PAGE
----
SitNews - Stories in the News - Ketchikan, Alaska
Column - Commentary: Humor

Put Down Your Danged Blinky Toy!



October 02, 2018
Tuesday PM

Ketchikan, Alaska -
The other day a very, very  long time friend noted that life is "pretty cool" because now all of us have "Star Trek Communicators." 

jpg  Dave Kiffer

Natch, I didn't burst his bubble by telling him I didn't have a "smart" phone. But his point is valid. Where once the idea of a personal communicator was science fiction, now  pretty much every has one on his or her person at all times.

That's where I buck the tide. I do indeed have a cell phone, but it is one  of the those cheap a-- Go phones that sits in a drawer unless I am traveling, which is pretty much impossible these days without some sort of personal communication device.

So why don't I carry a fancy-dancy blinky toy around like apparently every other carbon-based life form ( I learned that phrase from Star Trek!)?

Well, first of all, I am almost always within reach of a land line.

Second, if I am driving my car or in the bathroom, I do not want to talk to you. I am otherwise engaged.

Three, where I work cell phones are verboten. Besides, I am usually either teaching a class, talking to someone, or engaged in a work related task. I can't (WON'T) just drop whatever I am doing to talk to you. Send me an email. I will answer it when I have a minute.

And four, I would miss so-so-so much of life, if I spent it staring at a little screen in my hand.

But I digress.

I was thinking the other day, about the various things that one misses if they just stare endlessly at their modern day "palm pilot."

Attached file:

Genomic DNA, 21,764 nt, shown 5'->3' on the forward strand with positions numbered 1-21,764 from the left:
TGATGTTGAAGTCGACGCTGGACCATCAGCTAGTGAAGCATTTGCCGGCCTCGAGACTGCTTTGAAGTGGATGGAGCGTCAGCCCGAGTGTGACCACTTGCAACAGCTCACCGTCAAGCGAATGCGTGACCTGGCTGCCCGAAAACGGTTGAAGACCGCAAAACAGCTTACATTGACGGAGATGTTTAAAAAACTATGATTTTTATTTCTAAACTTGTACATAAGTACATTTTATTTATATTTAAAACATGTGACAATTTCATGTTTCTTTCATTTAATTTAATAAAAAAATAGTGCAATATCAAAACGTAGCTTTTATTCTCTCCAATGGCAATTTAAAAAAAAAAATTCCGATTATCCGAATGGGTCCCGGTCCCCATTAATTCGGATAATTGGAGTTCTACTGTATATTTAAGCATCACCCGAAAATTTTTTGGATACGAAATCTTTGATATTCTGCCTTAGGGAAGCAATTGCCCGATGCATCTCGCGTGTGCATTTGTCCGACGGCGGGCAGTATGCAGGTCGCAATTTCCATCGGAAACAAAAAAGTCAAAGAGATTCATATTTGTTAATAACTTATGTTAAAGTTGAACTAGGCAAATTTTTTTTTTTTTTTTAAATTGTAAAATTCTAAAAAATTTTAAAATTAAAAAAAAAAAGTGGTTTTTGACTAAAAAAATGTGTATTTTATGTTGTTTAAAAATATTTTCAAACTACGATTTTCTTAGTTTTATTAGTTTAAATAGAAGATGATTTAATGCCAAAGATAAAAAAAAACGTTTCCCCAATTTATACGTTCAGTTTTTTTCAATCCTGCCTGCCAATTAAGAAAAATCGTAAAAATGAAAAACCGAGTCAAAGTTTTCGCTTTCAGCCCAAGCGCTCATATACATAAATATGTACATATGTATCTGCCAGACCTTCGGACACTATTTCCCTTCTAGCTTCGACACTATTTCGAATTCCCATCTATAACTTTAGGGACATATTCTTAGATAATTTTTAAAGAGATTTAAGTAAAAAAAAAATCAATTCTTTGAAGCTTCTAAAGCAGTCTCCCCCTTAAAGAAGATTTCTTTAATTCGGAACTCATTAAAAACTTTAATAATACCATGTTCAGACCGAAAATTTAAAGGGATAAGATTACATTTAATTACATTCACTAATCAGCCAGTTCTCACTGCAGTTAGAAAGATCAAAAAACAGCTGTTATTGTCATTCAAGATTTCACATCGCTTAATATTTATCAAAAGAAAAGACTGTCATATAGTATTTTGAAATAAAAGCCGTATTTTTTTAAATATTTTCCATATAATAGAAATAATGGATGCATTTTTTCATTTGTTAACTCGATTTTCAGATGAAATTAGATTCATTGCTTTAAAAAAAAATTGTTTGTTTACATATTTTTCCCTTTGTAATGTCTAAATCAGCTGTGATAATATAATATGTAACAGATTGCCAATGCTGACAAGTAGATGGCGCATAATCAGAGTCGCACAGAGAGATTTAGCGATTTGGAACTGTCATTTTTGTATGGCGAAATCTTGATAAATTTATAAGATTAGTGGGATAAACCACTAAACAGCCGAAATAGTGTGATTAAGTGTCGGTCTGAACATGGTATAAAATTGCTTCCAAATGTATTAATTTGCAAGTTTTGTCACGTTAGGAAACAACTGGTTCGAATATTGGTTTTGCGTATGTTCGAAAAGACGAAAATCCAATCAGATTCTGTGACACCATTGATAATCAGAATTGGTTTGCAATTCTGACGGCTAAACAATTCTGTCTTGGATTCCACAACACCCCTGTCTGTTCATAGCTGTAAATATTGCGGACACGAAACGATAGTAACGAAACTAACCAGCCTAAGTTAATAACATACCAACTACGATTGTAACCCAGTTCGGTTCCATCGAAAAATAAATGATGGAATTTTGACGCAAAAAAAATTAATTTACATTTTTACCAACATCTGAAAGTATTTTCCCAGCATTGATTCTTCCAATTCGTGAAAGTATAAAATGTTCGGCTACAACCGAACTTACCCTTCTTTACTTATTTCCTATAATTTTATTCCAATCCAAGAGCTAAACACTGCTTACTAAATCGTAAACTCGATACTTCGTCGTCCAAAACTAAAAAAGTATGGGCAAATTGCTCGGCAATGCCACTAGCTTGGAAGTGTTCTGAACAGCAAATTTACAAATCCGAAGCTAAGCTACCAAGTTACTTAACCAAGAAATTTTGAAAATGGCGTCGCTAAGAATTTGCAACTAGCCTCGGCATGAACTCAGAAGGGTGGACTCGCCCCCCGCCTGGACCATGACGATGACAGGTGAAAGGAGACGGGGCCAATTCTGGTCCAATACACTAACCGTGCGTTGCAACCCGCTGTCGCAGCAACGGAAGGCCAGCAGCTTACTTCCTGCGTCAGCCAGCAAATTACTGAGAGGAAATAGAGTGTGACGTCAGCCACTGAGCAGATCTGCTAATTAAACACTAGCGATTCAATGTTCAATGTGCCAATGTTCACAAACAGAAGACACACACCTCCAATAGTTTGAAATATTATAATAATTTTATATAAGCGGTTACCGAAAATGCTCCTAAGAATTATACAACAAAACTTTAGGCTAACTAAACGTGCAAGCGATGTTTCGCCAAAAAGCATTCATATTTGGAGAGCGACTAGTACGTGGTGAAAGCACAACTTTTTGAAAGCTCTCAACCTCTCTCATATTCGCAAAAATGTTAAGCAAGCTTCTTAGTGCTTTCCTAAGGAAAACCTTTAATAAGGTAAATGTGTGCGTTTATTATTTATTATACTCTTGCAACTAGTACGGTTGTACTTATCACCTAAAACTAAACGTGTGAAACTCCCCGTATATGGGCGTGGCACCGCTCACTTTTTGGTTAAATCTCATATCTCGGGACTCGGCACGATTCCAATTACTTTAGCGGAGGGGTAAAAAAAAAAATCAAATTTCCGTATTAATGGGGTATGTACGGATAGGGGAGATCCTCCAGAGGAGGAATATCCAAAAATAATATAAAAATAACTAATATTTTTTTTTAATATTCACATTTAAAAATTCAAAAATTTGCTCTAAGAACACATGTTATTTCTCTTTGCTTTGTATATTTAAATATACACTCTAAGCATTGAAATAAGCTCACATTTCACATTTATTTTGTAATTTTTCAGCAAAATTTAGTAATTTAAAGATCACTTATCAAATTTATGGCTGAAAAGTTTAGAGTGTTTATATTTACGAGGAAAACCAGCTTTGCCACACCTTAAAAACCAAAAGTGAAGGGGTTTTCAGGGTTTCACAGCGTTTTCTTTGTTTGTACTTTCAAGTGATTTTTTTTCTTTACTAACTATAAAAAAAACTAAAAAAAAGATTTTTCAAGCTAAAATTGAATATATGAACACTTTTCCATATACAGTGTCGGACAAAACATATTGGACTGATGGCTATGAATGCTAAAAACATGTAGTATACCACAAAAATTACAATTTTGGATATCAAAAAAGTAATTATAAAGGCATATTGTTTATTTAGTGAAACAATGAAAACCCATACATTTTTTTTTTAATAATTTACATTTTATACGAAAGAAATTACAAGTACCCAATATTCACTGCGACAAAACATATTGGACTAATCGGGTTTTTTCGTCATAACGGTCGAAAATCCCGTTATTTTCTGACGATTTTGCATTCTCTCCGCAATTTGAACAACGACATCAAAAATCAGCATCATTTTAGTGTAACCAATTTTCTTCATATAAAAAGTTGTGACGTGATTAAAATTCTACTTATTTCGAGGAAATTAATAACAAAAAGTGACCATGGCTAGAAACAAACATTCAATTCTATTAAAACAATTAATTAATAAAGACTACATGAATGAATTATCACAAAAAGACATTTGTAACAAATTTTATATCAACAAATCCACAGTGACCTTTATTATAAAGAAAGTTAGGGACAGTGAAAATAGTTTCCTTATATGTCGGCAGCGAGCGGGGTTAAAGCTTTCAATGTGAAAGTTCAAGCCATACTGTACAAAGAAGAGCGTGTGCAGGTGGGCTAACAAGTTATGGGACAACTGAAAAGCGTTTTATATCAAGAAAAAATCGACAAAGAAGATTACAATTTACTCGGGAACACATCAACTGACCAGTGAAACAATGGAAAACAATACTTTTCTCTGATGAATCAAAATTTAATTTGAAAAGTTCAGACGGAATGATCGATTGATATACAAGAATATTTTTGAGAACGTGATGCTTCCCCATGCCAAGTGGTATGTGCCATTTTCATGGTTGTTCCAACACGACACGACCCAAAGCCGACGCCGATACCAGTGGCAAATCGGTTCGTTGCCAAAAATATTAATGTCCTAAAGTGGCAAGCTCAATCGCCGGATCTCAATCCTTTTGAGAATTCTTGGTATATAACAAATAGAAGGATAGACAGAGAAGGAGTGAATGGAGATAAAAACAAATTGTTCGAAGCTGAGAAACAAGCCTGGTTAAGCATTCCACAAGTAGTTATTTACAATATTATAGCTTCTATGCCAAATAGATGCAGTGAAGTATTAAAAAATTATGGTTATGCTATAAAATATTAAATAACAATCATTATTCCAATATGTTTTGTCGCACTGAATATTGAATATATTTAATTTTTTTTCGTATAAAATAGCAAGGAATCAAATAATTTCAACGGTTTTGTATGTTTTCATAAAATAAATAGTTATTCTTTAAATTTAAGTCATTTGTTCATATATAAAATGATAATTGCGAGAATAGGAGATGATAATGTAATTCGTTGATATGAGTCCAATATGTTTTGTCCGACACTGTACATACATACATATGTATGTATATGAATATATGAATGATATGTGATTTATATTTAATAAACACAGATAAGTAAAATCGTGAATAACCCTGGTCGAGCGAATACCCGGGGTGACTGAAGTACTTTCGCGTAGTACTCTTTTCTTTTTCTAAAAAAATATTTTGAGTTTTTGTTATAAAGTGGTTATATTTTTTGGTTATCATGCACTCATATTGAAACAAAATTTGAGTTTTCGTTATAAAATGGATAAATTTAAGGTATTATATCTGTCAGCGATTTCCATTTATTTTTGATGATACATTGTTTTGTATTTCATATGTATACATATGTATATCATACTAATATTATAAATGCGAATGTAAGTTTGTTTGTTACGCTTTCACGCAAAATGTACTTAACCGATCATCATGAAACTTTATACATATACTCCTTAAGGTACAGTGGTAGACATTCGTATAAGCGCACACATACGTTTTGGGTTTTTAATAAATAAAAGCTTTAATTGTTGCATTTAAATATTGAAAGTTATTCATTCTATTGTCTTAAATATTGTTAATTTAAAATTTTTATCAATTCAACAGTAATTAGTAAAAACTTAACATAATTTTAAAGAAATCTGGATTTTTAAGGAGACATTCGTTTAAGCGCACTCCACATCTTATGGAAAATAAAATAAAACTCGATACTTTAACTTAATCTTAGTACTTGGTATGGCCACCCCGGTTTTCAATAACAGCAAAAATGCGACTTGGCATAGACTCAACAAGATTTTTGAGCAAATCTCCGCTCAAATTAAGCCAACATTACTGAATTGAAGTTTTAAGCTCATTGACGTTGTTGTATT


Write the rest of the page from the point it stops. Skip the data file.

For example, I was walking down Dock Street yesterday morning and I had to step aside because a woman (who I know pretty well) was strolling down the sidewalk, eyes glued to her personal data device. She didn't even see me.

She also didn't see another friend of hers who walked up to her, arms open, anticipating a hug. She smacked into that woman in full stride and - quel horreur - dropped her cell phone. I hope it broke.

Anyway, here are some of the things you may be missing in order to maintain your close personal relationship with your blinky toy.

1) Yes, that was indeed an elephant seal floating on the surface near the entrance to Thomas Basin last week. Your forbearers would be horrified to know that made it this far in life and still "missed the elephant."

2) That there is actually a high end watch company call "Shinola." Lots of ads around town. One of my favorite uncles used to refer to something that looked fancier than it really was as "all sh-- and Shinola." Which itself was a bastardization of the phrase "doesn't know sh-- from Shinola." Shinola being a shoe polish back in the day. Whatever Shinola actually is I don't think I want to pay $1,000 and put it on my wrist.

3) Probably the most famous reality boat in television has been quietly docked in Ketchikan for the past few months. Yes, indeed that is the "Time Bandit" of Deadliest Catch fame parked inside Berth One. You probably didn't notice it without the overly dramatic show music, intense narrator, and the endless crew expletives blasting your ears.

4) A million years from now - when our species has long gone the way of the Dodo Bird - some future archeologist will come across the broken pieces of the sidewalk behind the Discovery Center, find the cat footprints in the concrete, and try to extrapolate the story of our civilization from them. I.E, 21 Century humanoids walked on all fours; were covered in a dense, but highly sheddible fur; had an unusual attachment to plastic feathers on strings; and were frequently hit by cars while crossing the street and staring at their cell phones.

Those are just a few of the things you see, if you aren't staring at the screen for the latest photo update of your aunt shopping for lentils, binging on back episodes of "My Tiny Cell Life," or taking selfies with all the people you no longer actually talk to.


Live it.

Before it actually goes away.




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Dave Kiffer is a freelance writer living in Ketchikan, Alaska.

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